For a very long time, technology has been an agnostic movement. Let’s go all the way back to the wheel, one of the earliest forms of technology. The wheel was a great invention, speeding up transportation of people and goods, and promoting the spread of knowledge while also improving ease and efficiency of movement. But the wheel could also be used to chase down and capture people, transport illegal goods, and more quickly and easily exploit natural resources. The wheel was a basic and agnostic piece of technology. The inventor of the wheel perhaps only saw the benefits of the device, but once out in the world, the user determined whether it was good or evil.
Fast forward a few millennia to our age of almost ubiquitous connectivity and mobility. Social networks and mobile devices are essentially in the same predicament as the wheel – they can be used to bring people together, open up an opportunity, improve education and spread ideas. On the flip side, these same technologies can also be used to intimidate people, spy on individuals, steal and coerce.
The philosophical debate of technology’s role in good versus evil is not a new one – the difference is that today the pace of innovation and the pervasiveness of technology make the conversation much more crucial than it ever has been in the past. We are in an era that requires a new way of thinking – a techno-ethics approach to the world, where we pay more attention to the balance of agnosticism and altruism during the innovation process.
The basic principles of techno-ethics could start with a call to action, asking tech industry leaders to consider how their creations and products are ultimately used.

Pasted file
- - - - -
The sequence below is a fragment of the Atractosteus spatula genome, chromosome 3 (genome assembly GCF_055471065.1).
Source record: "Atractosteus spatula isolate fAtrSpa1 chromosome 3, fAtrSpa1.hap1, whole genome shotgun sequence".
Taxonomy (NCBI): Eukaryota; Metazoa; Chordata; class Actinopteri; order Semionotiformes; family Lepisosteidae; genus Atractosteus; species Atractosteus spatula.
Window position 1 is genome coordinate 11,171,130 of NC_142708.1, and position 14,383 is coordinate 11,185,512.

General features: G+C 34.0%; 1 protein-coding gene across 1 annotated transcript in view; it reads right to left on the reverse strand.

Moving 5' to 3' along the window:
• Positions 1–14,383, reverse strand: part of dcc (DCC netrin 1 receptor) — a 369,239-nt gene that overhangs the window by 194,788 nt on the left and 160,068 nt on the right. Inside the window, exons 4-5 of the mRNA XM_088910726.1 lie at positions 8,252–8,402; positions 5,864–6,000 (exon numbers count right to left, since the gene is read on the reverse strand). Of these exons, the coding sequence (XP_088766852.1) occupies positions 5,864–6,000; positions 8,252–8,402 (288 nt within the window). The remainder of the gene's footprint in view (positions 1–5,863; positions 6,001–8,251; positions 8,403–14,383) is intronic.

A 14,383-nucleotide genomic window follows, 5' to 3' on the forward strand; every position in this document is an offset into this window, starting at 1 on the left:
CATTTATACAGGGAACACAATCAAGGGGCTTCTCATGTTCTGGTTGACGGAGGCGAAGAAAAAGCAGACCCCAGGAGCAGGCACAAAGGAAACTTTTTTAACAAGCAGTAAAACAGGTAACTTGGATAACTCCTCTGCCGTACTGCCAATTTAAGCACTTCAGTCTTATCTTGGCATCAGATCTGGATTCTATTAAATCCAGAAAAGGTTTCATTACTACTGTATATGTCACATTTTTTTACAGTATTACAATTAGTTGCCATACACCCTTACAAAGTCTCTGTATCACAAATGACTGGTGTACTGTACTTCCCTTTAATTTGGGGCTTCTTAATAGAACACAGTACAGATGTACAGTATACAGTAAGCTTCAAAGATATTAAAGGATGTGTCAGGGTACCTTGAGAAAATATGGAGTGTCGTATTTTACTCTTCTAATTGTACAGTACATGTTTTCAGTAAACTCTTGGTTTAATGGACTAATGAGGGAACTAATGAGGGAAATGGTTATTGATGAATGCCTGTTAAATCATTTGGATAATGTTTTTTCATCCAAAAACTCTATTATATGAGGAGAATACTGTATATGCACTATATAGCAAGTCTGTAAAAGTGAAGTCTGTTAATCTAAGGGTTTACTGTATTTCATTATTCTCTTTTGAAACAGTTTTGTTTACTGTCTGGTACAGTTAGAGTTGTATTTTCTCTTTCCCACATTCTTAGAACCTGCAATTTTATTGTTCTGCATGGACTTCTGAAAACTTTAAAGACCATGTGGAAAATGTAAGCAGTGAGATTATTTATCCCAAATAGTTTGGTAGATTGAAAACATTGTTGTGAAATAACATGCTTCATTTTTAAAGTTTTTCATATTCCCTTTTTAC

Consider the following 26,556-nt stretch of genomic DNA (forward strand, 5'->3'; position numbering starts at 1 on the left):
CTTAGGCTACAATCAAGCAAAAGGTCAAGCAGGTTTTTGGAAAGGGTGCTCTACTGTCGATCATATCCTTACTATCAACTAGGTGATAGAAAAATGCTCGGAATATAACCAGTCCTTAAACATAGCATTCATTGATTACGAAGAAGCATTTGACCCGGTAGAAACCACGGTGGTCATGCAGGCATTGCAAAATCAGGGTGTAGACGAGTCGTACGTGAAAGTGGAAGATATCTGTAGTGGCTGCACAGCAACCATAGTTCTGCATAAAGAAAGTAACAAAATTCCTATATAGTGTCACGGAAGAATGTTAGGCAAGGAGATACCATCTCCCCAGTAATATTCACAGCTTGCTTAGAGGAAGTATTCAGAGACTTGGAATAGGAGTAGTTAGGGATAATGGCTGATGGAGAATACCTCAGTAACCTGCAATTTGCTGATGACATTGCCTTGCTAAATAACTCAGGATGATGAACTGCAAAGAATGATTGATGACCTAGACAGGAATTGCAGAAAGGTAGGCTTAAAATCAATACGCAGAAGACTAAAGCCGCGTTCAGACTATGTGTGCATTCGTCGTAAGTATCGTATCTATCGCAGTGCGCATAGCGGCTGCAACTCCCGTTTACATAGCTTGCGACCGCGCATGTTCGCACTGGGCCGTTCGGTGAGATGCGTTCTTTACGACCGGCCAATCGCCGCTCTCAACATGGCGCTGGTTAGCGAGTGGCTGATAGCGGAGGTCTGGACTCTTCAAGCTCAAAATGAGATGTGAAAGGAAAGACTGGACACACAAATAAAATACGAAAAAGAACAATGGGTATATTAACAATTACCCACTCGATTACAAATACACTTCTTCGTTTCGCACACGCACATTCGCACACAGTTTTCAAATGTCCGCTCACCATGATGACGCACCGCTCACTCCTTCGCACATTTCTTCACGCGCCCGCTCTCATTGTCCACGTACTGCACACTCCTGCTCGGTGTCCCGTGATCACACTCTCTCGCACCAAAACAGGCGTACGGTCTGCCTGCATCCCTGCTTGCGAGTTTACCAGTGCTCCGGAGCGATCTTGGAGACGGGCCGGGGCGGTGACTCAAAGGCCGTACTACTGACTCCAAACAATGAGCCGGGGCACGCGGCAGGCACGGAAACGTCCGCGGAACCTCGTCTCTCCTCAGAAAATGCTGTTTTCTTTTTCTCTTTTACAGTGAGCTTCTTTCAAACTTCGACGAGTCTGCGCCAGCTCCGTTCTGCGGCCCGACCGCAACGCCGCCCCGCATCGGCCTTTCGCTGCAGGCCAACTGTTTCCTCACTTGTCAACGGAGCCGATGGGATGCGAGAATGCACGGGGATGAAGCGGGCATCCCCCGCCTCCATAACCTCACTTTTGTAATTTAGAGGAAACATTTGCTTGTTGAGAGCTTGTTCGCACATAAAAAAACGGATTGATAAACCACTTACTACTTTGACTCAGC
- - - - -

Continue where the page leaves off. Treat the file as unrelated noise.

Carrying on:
Why? For two overarching reasons. The first is a “feel-good” reason – as human beings, we have a responsibility to create and build things that promote and enable the virtues we believe in. If we believe in personal liberties and freedom of speech, we should be vocal on how products are designed for and used to promote these elements. Should Facebook protect people from fake news and cyber-bullying? Yes – this is accomplished by taking responsibility for the technologies the company has developed and deployed to millions of users. Maybe this is the first fundamental tenet of techno-ethics.
The second possible tenet of techno-ethics is a lot less altruistic. It is this: Trust is the key to future growth. The US and to a great extent, the world, has come to its current economic and technology affluence because people have been unafraid to try new things. How many people would have signed up for a service or device that they were afraid of? I’m guessing here, but I don’t think many would. Over the last half-decade, that fearlessness has been challenged. Cyber-bullying, viruses, spyware, government overreach and privacy concerns are daily fodder for the press. My question is this – what happens if fear starts to outweigh curiosity? What happens to the economic dynamics of technology if people suddenly start to shut down to new ideas?
I spent a few days at the Consumer Electronics Show this January and one of the overarching trends I saw at that show was a growing nostalgia for “comfort technologies.” Record players and instant cameras were everywhere. Iconic legacy brands like RCA, Kodak, and Polaroid dominated the conference. I’m not saying that this represents anything more than a temporary trend. But think about that trend for a moment. My theory is that people have gone so far so fast over the past ten years – with the dawn of the smartphone to the prevalence of artificial intelligence – that there is an appetite for a simpler time and technologies that we trusted. If we have a trust issue with technology, we have a major problem.